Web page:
The GAAP and cash basis BARS manuals have been updated, and the 2017 pension worksheet, notes and RSI templates are now available on our website at www.sao.wa.gov. The 2017 DRS Participating Employer Financial Information (PEFI) report is available at www.drs.wa.gov. Now that you have the information and tools you need to begin calculating your 2017 pension numbers, this is a great time to get started. As in the past, our Office will provide one-on-one assistance to local governments with their calculations. Please contact Debra.Burleson@sao.wa.gov or our online HelpDesk for assistance.
The BARS Manual also includes our new Other Postemployment Benefits (OPEB) web page. This includes a list of frequently asked questions we’ve received about Other Postemployment Benefits and implementing the new standard, GASB Statement No. 75, Accounting and Financial Reporting for Postemployment Benefits Other Than Pensions, effective for fiscal years ending in 2018. These questions and answers are shown below.
Q: What is OPEB? (GASB 75, Accounting and Reporting for OPEB)
A: Other Postemployment Benefits (OPEB) = postemployment benefits other than pensions. These include:
- Postemployment healthcare benefits (medical, dental, vision, hearing, etc.) whether provided through a pension plan or separately
- Other benefits (death benefits, disability, life insurance, long-term care, etc.) when provided separately from a pension plan
Q: Does GASB 74 (Financial Reporting for OPEB plans) apply to my local government?
A: Probably not. Statement 74 covers the financial reporting requirements for OPEB plans administered through a qualifying trust or equivalent arrangement. A qualifying trust is one that meets all of the following criteria:
- Contributions to the plan and earnings on those contributions are irrevocable.
- Plan assets are dedicated to providing benefits to plan members in accordance with the benefit terms.
- Plan assets are legally protected from creditors.
We are not aware of any local governments whose plans meet all three criteria.
Q: Does GASB 75 apply to my local government?
A: If you provide OPEB to retirees, then GASB 75 requirements apply for fiscal years ending in 2018 and later.
Just like pensions, the new OPEB standards require local governments to report their OPEB liabilities and related deferred outflows and deferred inflows on the face of the financial statements.
Q: Where do I get my numbers?
A: From an actuarial valuation. Unlike pension plans, most OPEB plans in the state are not centrally administered, and there is no single actuarial valuation like the DRS PEFI for the state’s pension plans. Many employers who provide OPEB will need to arrange for their own actuarial valuations.
For employers participating in the Public Employees Benefits Board (PEBB) program and LEOFF 1 employers, the Office of the State Actuary is developing online valuation tools. These tools should be used only by employers with fewer than 100 participating plan members (including active employees and retirees).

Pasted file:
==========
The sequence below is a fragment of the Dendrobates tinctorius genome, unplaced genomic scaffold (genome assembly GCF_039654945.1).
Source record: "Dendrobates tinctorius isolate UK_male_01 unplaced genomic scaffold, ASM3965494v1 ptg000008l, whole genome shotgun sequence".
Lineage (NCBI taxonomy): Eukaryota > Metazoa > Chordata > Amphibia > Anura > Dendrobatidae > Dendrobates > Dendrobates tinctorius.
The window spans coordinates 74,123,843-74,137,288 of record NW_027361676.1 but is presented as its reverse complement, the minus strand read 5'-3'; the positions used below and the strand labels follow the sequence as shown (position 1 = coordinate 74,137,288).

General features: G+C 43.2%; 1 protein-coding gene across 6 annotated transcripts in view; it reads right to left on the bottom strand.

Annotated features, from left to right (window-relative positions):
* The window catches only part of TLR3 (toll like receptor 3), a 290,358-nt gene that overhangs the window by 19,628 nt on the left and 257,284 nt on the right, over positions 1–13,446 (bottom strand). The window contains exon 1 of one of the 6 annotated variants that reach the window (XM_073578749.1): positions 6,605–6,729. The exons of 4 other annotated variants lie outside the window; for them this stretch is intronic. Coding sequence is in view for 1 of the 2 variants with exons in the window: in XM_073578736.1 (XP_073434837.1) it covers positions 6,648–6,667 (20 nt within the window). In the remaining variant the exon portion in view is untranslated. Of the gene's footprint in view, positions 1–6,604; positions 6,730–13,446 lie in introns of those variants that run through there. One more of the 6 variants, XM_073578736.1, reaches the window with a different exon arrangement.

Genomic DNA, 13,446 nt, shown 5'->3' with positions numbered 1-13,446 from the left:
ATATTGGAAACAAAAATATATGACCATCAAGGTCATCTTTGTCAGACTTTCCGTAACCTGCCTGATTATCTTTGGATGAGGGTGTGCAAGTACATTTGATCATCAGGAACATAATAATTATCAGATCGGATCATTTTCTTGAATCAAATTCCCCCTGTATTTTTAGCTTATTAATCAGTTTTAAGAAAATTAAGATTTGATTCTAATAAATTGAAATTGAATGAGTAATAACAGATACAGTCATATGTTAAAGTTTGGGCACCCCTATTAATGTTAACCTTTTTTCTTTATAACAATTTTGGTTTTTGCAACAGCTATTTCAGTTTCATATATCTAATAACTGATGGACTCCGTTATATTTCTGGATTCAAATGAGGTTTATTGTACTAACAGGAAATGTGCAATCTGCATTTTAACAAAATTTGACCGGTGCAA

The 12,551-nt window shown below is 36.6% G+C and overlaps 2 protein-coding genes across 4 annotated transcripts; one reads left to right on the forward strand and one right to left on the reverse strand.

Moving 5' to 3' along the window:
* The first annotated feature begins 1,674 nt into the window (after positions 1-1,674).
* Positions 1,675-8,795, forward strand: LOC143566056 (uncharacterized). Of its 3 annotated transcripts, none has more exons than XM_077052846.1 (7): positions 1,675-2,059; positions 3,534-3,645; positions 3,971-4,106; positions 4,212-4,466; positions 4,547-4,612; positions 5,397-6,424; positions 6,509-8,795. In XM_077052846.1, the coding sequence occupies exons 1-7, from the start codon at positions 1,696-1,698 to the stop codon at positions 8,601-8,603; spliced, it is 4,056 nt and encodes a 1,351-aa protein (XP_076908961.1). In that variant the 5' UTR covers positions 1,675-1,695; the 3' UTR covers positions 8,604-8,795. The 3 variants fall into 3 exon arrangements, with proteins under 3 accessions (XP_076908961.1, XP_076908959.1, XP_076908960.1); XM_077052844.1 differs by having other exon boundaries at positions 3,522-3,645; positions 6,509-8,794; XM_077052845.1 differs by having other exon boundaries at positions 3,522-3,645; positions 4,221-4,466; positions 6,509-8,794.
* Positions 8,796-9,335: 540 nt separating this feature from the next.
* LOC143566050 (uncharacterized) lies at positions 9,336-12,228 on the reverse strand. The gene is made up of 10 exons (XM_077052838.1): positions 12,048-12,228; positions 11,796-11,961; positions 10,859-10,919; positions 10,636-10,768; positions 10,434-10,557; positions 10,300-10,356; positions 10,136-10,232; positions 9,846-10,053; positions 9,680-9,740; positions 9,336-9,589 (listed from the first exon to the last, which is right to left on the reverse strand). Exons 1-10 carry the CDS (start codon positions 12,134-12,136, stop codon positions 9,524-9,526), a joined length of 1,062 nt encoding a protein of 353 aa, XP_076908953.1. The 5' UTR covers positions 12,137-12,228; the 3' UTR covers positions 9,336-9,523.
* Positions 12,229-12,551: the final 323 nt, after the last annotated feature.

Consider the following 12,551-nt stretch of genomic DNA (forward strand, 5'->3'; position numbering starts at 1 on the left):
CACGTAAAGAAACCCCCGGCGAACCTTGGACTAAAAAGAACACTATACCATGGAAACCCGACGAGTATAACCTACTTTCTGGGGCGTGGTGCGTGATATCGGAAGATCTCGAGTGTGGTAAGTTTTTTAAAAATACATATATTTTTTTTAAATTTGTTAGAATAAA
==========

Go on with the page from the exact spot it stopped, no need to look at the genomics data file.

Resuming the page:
Employers participating in the Association of Washington Cities (AWC) or Washington Counties Insurance Fund (WCIF) programs should contact those programs directly. Employers who need individual valuations should contact their own actuaries to arrange for a valuation under the new standards as soon as possible.
Q: What is the Alternative Valuation Method?
A: This is an alternative to a professional actuarial valuation and is specified by paragraphs 225 and 226 of GASB 75. This method uses simplified assumptions and calculations and can be used to measure total OPEB liability if you have fewer than 100 plan members (including active employees and retirees) as of the beginning of the year.
Q: What is “census data?” Will there be census data testing?
A: Census data is information about plan members, such as birthdate, gender, years of service and compensation. Actuaries use census data to perform the valuation that determines the total OPEB liability.
Auditors will test the completeness and accuracy of census data employers give to the actuary.
Q: What is an “implicit rate subsidy?”
A: Also known as a “blended premium rate,” this is caused by the inclusion of retirees in the same cost pool as active employees. As a result, retirees have the same premium rates as active employees, and the rates for active employees implicitly subsidize retirees’ rates. This implicit subsidy is OPEB and must be included in your OPEB liability – even if retirees pay 100 percent of their premiums.
Q: Do cash basis governments who prepare financial statements have to report OPEB in their annual reports?
A: Yes, cash basis governments will be required to include note disclosure information regarding their OPEB plan (type of plan, nature of benefits, etc.). Our Office will provide sample note disclosures and instructions in the BARS Manual.
If you have additional questions, please contact Debra.Burleson@sao.wa.gov or our online HelpDesk.